I want to know who was the asura Bala, and the reason why he was killed by an avatar of Vishnu
No, Bali was Vanara son of Indra who was killed by Sri Ramachandra. Bala was an asura who was killed by Varaha (an avatar of Vishnu) but who also attributed his murder to Indra.– Gabriel Alexander Gonzalez AguJan 11, 2019 at 3:08
1Vali is vanara son of Indra. Bali is grandson of Prahlada who was sent to Patala by Vamana. It would be helpful if you add this information in the question which is present in the question by editing.– SarvabhoumaJan 11, 2019 at 3:47
1@GabrielAlexanderGonzalezAgu, due to confusion between sounds of 'Ba' and 'Va', Vaali (with long 'aa') is Indra's son, while maha-Bali (with short 'a') was taken care of by Vamana.– marJan 11, 2019 at 4:17
So, Bala is the same as Mahabali? The same one that caused Indra to be called Bala's killer?– Gabriel Alexander Gonzalez AguJan 11, 2019 at 6:26
@GabrielAlexanderGonzalezAgu There is no Bala; there is a "Bali" and a "Vali." Bali aka Mahabali is an Asura who is currently living in Patala. Vali is a Vanara (monkey) son of Indra.– IkshvakuJan 11, 2019 at 15:08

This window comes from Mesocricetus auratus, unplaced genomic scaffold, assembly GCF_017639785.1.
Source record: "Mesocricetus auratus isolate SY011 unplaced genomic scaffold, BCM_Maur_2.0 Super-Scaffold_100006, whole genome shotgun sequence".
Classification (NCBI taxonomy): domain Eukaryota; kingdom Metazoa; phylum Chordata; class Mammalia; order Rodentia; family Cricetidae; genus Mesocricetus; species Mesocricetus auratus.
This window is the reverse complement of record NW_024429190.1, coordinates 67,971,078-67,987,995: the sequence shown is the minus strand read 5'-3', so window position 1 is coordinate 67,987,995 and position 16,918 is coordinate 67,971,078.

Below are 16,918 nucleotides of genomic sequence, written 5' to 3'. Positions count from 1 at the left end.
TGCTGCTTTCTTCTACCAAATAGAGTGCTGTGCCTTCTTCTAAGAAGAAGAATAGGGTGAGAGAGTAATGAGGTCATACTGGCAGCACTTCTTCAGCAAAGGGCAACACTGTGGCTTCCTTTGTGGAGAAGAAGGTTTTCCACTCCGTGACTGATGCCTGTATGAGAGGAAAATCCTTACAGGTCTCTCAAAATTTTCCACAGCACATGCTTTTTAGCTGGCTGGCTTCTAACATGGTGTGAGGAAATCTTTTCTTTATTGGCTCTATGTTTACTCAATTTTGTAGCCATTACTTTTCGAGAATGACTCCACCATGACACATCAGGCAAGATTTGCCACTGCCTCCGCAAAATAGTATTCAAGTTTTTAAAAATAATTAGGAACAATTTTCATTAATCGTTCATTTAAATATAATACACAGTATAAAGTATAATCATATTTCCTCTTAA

Bala and Mahābala are two of the thirteen Saiṃhikeyas mentioned in the the Śivapurāṇa. The Saiṃhikeyas are the sons of the Asura Simhikā (source). They were vanquished by Bhārgava, also known as Paraśurāma (son of Jamadagni), which is considered to be an avatar of Viṣṇu.
The names Bala and Mahābala are mentioned Purāṇas, for example, Śivapurāṇa V.32.34-36:
- Due to the intermixture of Daityas and Dānavas these sons became valorous and famous as Saiṃhikeyas. They are thirteen in number.
35-36) They were the very powerful Rāhu and Śalya, Bala, Mahābala, Vātāpi, Namuci, Ilvala, Svasṛpa, Ajika, Naraka, Kālanābha, Śaramāṇa and Śarakalpa. These increased their races.
While the Brahmāṇḍa-purāṇa III.6.18-22 mentions their demise:
- The groups of Saiṃhikeyas are remembered as consisting of ten thousands. They were killed by the powerful Bhārgava (Paraśurāma) son of Jamadagni.
However, altough this Purāṇa also mentions thirteen names of which some are similar to the Śivapurāṇa, the names Bala and Mahābala are not mentioned.